Key Management

Question

Key Management” Please respond to the following:

Key management is a concept that often causes people anxiety when it comes to test preparation. After reviewing the material this week, describe briefly what digital keys are to you and how you think about them when you are doing your exercises. This may help some of your classmates. Read and comment on your classmates’ posts as well, and see if any of their analogies help you to master this concept.

Sample paper

Key Management

Digital keys refer to a particular way of securing data in transit. Digital keys help in ensuring the security of information between systems. Digital keys help in establishing trust between ecosystems (Tipton & Krause, 2007). The creation of digital keys involves the application of mathematical concepts to encrypt and decrypt raw data. This eliminates eavesdropping by third parties or hackers during the communication process. Digital keys have three major objectives in an information system: confidentiality, integrity, and authentication. Confidentiality involves ensuring that unauthorized parties do not gain access to the data. Integrity of data involves ensuring that there is no alteration of data or information between the sender and the receiver. Authentication ensures that both the sender and the receiver can ascertain each other’s identity.

Digital keys rely on the creation of an algorithm that transforms plain data into decrypted form or ciphertext. The key comprises of a sequence of alphanumeric variables developed through an algorithm (Tipton & Krause, 2007). The sequence of alphanumeric variables is converted back into plaintext through a decryption process. Digital cryptography guarantees parties in the communication process the same level of confidence like parties communicating in the physical world. For instance, two parties communicating through a letter in the physical world may use signature and a sealed envelope to assure the integrity and confidentiality of the information. The sealed envelope helps in ensuring that unauthorized persons do not gain access to the information, while the signature is a way of verifying the sender’s identity. Digital keys work in a similar manner.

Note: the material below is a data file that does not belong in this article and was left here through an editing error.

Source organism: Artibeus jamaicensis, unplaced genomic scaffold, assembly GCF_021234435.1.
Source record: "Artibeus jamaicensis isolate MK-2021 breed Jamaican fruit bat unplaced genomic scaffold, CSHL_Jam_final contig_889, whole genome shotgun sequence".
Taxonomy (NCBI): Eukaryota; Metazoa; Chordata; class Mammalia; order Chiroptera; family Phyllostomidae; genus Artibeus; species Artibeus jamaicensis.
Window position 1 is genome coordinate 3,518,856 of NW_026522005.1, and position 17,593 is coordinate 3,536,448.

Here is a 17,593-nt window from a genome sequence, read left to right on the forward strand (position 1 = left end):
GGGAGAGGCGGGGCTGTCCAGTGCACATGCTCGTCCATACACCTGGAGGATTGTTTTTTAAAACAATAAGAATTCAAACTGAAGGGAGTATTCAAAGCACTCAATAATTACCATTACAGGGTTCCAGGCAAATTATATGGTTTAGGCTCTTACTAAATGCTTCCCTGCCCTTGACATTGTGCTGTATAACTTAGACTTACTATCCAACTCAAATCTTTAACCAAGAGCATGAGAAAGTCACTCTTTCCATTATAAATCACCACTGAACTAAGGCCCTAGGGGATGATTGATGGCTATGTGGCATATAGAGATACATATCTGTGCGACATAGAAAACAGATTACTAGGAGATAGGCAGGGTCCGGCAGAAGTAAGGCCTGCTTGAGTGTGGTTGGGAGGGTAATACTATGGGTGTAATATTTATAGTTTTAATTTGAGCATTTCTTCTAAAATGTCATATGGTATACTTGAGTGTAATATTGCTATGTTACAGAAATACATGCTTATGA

There are two key methods of cryptography. These are symmetric and asymmetric cryptography. Symmetric cryptography was the earliest of the methods. Symmetric cryptography involves using a single key in both the encryption and decryption processes (Tipton & Krause, 2007). Both the sender and the receiver share a single key. However, symmetric cryptography brings issues with key management, whereby a small number of users require a very large number of keys for effective communication. The number of keys required for a particular number of users increases almost exponentially, bringing complexities in key management. This has led to the use of asymmetric cryptography. This involves the application of two keys to management the encryption and decryption process. In particular, it involves the application of a public key and private key.

The public key and the private key are interdependent, yet none can work without the other. The public key helps in encrypting data while on the other hand, the private key decrypts data (In Cruz-Cunha, & In Portela, 2015). Public keys are made available to all users, while private keys are confidential to the authorized users only. All individuals having access to the public key can encrypt data but they cannot be able to decrypt the same. Those having the public key cannot be able to derive the private key from it. This makes the system more secure and able to withstand brute-force attacks. Users having the private key must ensure they safeguard it least third parties gain access to information using a leaked private key. During communication, the private keys of users cannot be share or transmitted with the information.

References

In Cruz-Cunha, M. M., In Portela, I. M., & IGI Global,. (2015). Handbook of research on digital             crime, cyberspace security, and information assurance.

Tipton, H. F., & Krause, M. (2007). Information security management handbook (6th edition).      CRC Press.

Related:

Mitigating Attacks

 

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